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ShellShock

It’s been called the worst vuln since HeartBleed (thank god we have a marketing department to come up with the names now) but just how bad can it be?

Well if you have a website that makes use of CGI then it’s not great news, an attacker can use the bug to force your web server to make a connection back to their server. Now I am not saying that ALL sites that run CGI are going to be vuln but a few will be.

Let’s have a look at just how easy it would be for an attacker or a pen tester to gain access to your server using this bug. For this demo we are going to need a few things:

  1. Kali linux (or what ever security distro you like)
  2. Pentester Lab: CVE-2014-6271: ShellShock virtual machine
  3. Coffee – as in a cup of.

The setup I have running is as follows:

Victim IP: 172.16.99.133

Hacker IP: 172.16.99.131

First lets run an NMAP scan over the server and see what we can find:

 

Ok so we have a couple of ports open, one of them is port 80 so the server is hosting some kind of website. Open up your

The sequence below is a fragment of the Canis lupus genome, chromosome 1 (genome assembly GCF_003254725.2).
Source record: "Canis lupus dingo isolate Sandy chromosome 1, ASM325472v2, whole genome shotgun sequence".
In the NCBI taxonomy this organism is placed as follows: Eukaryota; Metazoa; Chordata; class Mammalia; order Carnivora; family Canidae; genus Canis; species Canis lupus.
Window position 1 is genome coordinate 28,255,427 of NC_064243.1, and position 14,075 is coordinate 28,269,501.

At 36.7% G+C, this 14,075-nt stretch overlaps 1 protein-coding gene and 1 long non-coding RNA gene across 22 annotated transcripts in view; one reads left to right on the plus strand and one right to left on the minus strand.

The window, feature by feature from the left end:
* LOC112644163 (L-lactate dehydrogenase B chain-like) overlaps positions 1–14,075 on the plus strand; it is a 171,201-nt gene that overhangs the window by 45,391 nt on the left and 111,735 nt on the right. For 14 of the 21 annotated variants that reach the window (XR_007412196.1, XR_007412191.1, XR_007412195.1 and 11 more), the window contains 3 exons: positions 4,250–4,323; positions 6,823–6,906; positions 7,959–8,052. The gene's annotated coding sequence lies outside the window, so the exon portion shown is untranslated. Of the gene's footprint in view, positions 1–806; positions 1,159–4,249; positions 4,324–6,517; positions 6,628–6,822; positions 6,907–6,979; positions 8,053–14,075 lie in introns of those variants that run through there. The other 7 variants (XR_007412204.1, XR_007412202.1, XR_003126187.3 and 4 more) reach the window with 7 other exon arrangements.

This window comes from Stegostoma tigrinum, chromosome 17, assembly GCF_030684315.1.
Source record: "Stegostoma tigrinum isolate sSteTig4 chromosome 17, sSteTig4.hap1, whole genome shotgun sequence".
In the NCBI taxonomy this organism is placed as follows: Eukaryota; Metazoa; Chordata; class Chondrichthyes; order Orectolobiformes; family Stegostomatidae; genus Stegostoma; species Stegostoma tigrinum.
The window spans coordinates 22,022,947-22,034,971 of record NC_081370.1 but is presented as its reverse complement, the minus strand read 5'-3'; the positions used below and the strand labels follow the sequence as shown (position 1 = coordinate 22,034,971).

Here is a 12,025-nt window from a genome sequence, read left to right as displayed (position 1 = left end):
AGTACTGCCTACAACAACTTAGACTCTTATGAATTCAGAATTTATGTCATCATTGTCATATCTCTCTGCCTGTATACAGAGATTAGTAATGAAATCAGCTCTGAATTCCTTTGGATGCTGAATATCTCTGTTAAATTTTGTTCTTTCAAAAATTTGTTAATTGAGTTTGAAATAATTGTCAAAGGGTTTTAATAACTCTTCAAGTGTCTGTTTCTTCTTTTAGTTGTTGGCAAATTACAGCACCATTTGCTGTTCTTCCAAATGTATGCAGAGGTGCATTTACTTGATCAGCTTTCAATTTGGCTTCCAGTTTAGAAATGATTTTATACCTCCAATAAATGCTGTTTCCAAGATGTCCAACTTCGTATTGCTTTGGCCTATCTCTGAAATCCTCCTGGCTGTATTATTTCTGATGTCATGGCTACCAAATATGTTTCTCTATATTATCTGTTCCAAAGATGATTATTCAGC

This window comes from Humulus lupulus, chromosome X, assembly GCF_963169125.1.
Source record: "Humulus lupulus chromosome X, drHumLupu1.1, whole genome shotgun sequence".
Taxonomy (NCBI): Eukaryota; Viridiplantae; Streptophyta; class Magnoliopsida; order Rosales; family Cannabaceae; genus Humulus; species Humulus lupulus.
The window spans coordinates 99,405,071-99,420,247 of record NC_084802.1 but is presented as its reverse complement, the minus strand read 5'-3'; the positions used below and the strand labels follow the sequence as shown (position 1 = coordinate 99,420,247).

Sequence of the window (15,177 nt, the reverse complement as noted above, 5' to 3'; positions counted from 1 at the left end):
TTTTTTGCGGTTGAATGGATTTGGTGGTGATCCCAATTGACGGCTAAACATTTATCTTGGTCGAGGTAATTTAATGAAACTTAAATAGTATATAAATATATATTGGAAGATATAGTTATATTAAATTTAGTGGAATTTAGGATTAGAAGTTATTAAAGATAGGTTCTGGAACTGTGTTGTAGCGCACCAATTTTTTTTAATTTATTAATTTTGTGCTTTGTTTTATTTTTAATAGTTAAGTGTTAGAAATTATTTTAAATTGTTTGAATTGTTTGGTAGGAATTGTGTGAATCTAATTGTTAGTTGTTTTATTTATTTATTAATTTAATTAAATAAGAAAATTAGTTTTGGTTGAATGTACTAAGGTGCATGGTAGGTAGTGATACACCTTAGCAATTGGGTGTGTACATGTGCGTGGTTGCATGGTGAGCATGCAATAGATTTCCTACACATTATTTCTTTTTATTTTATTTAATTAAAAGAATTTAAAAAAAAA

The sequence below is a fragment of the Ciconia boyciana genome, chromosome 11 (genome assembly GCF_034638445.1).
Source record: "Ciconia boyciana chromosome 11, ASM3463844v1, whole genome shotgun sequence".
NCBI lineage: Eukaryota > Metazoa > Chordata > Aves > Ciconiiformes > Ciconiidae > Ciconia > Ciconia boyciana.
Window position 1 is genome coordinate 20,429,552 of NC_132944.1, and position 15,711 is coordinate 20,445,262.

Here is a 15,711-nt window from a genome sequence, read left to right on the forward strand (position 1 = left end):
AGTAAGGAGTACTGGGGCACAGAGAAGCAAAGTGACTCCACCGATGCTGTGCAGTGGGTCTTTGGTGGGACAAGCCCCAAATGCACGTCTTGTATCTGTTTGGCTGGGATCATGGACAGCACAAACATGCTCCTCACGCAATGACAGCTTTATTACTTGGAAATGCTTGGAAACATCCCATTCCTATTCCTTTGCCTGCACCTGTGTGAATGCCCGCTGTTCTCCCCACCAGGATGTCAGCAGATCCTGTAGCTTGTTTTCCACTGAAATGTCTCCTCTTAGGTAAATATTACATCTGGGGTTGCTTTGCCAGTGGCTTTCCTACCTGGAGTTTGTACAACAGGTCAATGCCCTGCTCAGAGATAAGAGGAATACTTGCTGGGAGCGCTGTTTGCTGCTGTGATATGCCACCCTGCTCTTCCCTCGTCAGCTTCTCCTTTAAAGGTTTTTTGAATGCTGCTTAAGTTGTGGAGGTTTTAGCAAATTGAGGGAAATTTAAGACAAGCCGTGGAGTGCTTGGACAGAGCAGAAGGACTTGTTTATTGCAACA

favourite browser and check it out.

By looking at the site you can see that it’s a dynamic site showing some stats about the server.

Check the source code to see what generates this site:

 

The site is generated by a CGI script. This is good news for us as we know that some sites are vuln to the ShellShock bug so could be a way in.

Let try and pop a shell back to our box. Using Curl we can send an HTML head request to the server with some code injected into it that will open a connection back to our server:

 

So here we are telling the server to redirect /dev/tcp to 172.16.99.131 on port 4444. On our server we launch NC telling it to wait for a connection:

 

Right execute our curl command and see what happens:

 

YES! We have a shell on the remote server 🙂 So as you can see it’s easy to pop a shell on a vulnerable site…

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